English Paper Piecing is a patchwork technique where fabric is wrapped or folded over paper templates then hand sewn together, usually to form an intricate geometric design. Once the pieces are stitched together the paper templates are removed to leave a mosaic style design. Often referred to as EPP this historical technique dates back to the 1700’s, with the earliest example being a hexagon quilt dating back to 1770. By the early 1800’s this method had become one of the most popular patchwork styles in England. This method often only requires small amounts of fabric, allowing scraps and left over fabric from other projects to be used up. Today EPP is very popular as a travel project as the maker only needs to carry small amounts of fabric, needle, thread and the paper templates for them to work on. Due to the small nature of the templates, designs can be fussy cut to create more intricate patterns. Popular shapes to use are anything which tessellates including hexagons, diamonds, pentagons, and Dresden plates.
EPP should not be confused with Foundation Paper Piecing as they aren’t the same thing. Both techniques are similar as they both use paper templates to create the fabric shapes, however EPP is only ever hand sewn whereas Foundation Paper Piecing requires a sewing machine.
How to English Paper Piece..
To begin, choose your chosen shape and create your template using paper. Card stock or paper of a similar weight is often a popular choice, however some of the oldest quilts have been found with newspaper templates in them and even love letters, so it is all down to personal preference or what you have to hand. Pre-cut pieces can also be bought to save time making sure all of your templates are exactly the same size and shape.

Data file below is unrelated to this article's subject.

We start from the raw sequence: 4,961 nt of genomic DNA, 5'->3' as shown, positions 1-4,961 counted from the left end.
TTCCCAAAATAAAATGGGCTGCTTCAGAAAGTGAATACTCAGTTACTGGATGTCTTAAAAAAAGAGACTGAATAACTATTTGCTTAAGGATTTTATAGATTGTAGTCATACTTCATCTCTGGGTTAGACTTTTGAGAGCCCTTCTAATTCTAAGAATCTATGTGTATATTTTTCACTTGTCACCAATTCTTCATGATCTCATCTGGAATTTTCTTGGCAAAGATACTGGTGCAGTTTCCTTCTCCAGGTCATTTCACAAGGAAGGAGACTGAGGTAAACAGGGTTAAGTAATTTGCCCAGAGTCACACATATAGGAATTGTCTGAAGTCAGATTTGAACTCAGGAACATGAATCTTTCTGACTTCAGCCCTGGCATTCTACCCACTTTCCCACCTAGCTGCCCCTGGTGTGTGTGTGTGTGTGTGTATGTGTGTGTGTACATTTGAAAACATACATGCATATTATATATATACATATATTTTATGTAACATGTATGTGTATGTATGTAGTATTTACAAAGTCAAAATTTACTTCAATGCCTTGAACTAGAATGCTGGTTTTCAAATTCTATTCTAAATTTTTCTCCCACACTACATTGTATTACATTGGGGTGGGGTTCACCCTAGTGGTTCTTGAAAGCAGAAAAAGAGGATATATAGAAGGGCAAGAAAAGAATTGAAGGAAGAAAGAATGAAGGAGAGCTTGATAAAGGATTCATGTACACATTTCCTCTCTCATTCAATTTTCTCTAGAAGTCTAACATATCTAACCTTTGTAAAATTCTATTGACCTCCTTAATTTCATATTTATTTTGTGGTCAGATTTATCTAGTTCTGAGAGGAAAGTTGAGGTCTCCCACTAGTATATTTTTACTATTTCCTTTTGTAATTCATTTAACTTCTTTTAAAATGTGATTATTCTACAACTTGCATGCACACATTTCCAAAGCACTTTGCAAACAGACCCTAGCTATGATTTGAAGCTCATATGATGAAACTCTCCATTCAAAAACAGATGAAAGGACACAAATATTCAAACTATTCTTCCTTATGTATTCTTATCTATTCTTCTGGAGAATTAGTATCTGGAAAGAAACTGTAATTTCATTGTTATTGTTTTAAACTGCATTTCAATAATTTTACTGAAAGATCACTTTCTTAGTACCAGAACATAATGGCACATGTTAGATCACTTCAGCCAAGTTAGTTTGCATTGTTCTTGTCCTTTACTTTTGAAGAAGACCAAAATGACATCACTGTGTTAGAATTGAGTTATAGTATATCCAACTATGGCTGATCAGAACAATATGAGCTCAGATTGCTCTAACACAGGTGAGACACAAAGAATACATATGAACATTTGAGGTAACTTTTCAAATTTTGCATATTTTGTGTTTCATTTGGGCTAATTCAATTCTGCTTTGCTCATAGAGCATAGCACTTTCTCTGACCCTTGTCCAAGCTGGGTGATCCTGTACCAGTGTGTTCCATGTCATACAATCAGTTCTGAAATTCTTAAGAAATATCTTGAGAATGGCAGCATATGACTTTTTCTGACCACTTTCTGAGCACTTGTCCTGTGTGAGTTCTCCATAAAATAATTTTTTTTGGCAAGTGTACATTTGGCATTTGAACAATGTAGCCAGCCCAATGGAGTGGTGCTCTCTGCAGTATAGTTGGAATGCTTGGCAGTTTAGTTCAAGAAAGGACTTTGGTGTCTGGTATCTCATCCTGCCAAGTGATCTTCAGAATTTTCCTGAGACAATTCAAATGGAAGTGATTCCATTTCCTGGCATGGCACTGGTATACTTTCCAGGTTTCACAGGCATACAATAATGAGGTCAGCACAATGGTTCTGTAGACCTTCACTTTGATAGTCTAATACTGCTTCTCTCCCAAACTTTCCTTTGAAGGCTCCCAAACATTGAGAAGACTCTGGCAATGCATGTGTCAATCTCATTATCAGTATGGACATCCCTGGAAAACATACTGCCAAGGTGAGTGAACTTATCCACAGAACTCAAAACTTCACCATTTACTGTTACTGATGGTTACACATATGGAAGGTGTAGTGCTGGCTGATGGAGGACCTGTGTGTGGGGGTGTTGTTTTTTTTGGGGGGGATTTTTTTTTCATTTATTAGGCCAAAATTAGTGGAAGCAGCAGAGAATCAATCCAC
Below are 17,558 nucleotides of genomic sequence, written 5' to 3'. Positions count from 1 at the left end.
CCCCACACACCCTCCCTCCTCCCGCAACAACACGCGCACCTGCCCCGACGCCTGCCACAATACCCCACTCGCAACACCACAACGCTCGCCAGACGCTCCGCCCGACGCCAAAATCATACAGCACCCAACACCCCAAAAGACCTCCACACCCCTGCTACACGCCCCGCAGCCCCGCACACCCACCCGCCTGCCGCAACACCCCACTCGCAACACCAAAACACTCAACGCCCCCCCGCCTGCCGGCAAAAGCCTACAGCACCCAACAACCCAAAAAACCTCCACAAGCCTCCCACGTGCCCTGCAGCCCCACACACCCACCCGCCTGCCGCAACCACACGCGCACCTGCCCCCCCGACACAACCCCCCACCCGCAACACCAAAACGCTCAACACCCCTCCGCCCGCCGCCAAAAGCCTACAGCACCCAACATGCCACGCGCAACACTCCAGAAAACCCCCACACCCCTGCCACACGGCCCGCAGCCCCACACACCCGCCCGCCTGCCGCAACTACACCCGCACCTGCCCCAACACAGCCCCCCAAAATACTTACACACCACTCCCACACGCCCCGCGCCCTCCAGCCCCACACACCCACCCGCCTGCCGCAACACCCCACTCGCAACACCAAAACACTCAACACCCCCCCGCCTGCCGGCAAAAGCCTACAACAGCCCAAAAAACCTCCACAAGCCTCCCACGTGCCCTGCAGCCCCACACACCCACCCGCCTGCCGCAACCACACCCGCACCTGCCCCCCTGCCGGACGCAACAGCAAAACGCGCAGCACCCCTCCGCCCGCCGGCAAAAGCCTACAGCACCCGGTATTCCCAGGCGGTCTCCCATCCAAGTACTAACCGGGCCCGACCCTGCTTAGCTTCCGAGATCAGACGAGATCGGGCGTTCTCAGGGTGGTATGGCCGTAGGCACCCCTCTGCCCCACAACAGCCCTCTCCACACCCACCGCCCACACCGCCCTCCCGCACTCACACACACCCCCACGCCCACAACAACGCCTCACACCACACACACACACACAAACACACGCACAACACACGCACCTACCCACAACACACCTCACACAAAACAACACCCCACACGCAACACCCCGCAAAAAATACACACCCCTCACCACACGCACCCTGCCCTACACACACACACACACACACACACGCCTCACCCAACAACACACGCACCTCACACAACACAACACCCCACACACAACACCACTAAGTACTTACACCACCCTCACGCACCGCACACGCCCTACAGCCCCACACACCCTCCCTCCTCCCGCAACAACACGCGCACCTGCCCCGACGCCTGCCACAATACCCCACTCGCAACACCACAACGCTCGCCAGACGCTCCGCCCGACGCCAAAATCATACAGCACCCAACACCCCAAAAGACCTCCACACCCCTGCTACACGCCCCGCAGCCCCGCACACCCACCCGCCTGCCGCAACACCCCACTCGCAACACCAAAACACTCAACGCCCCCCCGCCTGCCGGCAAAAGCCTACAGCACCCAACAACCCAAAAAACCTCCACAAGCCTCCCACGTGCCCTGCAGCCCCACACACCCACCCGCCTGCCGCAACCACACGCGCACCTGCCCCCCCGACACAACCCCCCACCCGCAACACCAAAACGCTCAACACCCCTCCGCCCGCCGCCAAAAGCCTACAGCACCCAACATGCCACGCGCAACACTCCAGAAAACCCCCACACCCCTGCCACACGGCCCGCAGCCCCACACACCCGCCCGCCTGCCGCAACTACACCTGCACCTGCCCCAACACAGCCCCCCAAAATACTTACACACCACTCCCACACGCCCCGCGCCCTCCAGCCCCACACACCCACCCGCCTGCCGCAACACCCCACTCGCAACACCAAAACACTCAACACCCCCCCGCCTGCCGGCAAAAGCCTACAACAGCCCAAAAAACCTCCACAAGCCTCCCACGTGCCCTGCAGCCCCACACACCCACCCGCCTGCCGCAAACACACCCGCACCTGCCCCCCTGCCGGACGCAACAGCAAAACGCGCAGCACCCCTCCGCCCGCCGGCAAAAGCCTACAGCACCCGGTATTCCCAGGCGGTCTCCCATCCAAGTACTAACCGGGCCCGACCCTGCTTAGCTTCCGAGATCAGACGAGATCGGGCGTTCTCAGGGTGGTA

Once you have your template, place it on your fabric scrap and cut around it using a ¼ inch seam allowance. The template will be the finished size of your design, however fabrics need to be cut larger than the template to allow for room to stitch them together.
Using either a fabric glue pen or a needle and thread secure one edge of the fabric at a time at the back of the template. Basting stitches which can easily be removed at the end of the project are a popular choice for this.
Once you have finished securing your fabric around your template you can iron your shape on a low heat to make sure the seams are lying flat. This also helps when sewing the pieces together.
Using a neutral thread, take two of your shapes which you wish to tesselate and place the edges together, using an invisible stitch to secure them next to each other.
When you have finished your design or quilt top, give it one final iron and remove all paper templates and basting stitches.